Whenever a breakthrough, life-saving innovation happens in healthcare, medical professionals have to adapt to the advanced tools and systems behind it. This process is nothing new, but the degree of technological sophistication needed to support these innovations is rapidly changing.
I’m talking about the technology that supports critical medical procedures, yes, but I’m also talking about the technology that supports the people performing them—the dedicated clinicians and physicians.
2018 will be the year healthcare puts a revitalized focus on the user experience (UX) of medical professionals, expands its view of technology investments from an IT decision to a business decision, and implements scalable solutions to enable innovation and growth.
When we get these components right, the result is a higher quality of care. It’s felt by the patient. Let’s take a closer look at all the moving pieces.
A Better User Experience is a Better Care Continuum
Clinicians today need simple, fast access to the information they’re consuming no matter where, when, or how they’re working. Whether they’re working at home on a tablet, accessing a clinical application on their mobile phone, or using a familiar workstation at their practice, their experience needs to be consistent and seamless. They need custom, highly-accessible user experiences that let them consume data in real time.
The latest generation of medical professionals grew up in the digital age; electronic health records (EHR) have been around for as long as they’ve been practicing. Today, it’s common for medical professionals to assert their expectations and technological requirements in the interview process. The ability to support a candidate’s personal workflow is synonymous with attracting top talent.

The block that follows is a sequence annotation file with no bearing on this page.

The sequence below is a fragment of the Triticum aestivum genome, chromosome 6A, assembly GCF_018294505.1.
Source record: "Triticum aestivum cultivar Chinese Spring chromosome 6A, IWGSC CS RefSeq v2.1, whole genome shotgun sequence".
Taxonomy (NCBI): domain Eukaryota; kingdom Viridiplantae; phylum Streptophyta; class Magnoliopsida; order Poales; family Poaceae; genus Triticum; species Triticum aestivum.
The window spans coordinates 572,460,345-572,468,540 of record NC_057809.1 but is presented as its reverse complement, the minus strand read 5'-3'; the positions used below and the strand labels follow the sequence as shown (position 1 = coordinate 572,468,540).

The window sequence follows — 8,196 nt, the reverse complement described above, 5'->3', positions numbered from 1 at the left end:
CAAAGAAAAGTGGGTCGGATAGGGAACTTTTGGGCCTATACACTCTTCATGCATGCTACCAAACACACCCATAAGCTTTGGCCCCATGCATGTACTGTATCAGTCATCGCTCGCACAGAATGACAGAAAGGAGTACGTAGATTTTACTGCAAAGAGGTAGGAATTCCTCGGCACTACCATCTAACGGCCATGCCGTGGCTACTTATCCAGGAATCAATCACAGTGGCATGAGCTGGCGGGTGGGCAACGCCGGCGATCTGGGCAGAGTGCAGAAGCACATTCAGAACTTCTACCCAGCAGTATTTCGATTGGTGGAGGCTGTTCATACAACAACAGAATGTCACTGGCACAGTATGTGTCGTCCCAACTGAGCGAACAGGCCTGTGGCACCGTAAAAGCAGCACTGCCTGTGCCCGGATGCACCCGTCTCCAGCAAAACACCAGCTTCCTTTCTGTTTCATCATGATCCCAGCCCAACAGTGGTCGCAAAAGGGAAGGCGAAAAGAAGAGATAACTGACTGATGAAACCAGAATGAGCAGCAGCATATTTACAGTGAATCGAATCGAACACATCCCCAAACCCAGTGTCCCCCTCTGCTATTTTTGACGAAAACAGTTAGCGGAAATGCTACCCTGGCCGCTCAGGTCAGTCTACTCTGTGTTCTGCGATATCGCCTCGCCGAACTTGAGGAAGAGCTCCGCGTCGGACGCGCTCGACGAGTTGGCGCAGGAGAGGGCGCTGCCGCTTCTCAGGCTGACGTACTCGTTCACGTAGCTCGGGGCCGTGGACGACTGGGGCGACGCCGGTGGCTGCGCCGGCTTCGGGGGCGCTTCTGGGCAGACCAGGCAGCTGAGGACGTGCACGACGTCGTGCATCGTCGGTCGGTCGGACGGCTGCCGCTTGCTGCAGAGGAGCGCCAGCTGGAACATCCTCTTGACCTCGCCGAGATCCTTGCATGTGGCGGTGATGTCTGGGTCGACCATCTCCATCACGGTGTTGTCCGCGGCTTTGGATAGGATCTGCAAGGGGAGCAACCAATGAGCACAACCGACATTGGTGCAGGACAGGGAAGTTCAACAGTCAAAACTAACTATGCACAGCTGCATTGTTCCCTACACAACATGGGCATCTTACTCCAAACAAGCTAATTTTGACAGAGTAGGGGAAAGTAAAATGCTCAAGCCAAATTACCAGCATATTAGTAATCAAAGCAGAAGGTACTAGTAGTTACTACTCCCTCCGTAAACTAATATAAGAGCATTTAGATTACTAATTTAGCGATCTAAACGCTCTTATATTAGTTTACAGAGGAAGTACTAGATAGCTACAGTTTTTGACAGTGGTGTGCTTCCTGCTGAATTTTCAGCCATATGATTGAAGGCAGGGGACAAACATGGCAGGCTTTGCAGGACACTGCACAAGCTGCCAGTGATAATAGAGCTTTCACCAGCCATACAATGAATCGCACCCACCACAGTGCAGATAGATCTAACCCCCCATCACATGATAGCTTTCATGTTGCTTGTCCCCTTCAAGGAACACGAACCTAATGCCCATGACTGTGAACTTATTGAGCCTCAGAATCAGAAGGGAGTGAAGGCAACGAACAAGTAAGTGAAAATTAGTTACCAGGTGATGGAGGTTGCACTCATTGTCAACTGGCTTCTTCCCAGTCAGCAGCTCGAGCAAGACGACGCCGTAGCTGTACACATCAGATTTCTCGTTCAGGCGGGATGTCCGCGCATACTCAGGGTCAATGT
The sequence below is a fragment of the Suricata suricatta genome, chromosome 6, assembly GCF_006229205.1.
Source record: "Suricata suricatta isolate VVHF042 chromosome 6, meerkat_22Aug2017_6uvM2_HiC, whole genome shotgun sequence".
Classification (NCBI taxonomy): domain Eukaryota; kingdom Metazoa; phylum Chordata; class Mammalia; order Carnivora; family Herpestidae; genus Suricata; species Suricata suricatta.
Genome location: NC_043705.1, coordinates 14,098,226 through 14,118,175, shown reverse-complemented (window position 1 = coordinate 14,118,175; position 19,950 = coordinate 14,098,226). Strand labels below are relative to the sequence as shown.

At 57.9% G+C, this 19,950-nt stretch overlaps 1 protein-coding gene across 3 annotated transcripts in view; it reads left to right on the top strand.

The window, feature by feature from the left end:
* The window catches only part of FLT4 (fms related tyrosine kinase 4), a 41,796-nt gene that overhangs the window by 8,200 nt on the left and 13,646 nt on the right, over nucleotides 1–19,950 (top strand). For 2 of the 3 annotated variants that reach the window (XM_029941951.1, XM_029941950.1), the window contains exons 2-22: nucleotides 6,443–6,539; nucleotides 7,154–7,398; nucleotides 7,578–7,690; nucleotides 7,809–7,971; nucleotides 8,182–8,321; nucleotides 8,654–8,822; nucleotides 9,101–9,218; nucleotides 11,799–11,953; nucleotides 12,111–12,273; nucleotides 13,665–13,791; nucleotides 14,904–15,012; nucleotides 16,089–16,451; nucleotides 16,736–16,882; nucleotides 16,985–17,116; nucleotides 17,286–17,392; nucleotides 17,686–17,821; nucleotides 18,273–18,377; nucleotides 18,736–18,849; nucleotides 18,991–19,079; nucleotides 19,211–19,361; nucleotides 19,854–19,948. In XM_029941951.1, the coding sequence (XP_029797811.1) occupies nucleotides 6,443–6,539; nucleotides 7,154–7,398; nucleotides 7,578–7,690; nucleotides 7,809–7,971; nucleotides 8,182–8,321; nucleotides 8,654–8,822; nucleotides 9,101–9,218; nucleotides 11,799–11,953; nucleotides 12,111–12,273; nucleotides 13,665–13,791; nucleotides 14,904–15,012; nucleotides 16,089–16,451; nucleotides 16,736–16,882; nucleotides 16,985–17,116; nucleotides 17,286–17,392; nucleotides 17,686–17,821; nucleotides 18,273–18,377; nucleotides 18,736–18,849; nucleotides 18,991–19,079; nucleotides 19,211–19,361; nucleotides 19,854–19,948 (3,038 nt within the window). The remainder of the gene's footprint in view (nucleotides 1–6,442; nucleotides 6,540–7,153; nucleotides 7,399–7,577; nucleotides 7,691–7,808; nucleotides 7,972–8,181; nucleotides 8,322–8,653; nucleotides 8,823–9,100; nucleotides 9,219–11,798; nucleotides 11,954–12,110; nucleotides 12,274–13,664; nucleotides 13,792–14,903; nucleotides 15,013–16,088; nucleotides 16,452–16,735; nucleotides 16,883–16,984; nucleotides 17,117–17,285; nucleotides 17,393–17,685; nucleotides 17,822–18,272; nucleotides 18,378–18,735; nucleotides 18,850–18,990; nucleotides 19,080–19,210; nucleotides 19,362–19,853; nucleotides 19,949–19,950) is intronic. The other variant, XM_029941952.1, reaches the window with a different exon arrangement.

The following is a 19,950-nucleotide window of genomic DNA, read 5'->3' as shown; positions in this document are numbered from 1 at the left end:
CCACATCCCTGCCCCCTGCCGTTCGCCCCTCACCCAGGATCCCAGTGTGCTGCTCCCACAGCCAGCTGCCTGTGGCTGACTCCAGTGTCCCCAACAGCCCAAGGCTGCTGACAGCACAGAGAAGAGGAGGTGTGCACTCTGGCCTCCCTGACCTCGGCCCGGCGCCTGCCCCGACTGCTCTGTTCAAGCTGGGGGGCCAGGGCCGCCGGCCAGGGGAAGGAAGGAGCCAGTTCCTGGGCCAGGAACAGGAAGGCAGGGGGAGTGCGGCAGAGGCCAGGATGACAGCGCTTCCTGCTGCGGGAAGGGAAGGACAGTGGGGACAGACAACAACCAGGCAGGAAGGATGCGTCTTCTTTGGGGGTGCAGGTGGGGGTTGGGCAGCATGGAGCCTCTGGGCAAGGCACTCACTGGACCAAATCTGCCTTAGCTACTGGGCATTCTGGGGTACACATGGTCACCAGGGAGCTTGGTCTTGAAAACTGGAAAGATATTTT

Smaller practices are constantly acquired by larger health networks. The question then becomes, “How can we deliver the experience they expect and were used to before?” Even within a single practice, you can walk down the hall and find a physician using an entirely different workflow than a doctor 30 feet from them.
A superior user experience simplifies the lives of medical professionals, so they can focus on what they do best: treating patients.
Technology Is No Longer Just an IT Decision—It’s a Business Decision
When we think about UX, we have to consider IT divisions, too. How can we enable IT to expand the care practices in their organization? How can we empower them to support myriad personal workflows? How can we help them manage their environments?
These big questions are changing the way many healthcare organizations assess IT decisions and budgets. More and more healthcare organizations are looking at new technology solutions and outsourcing IT processes to consulting practices and independent software vendors. The move lets them focus on patient care and scale to the level of support their organization needs. For many practices, it’s more efficient and cost-effective.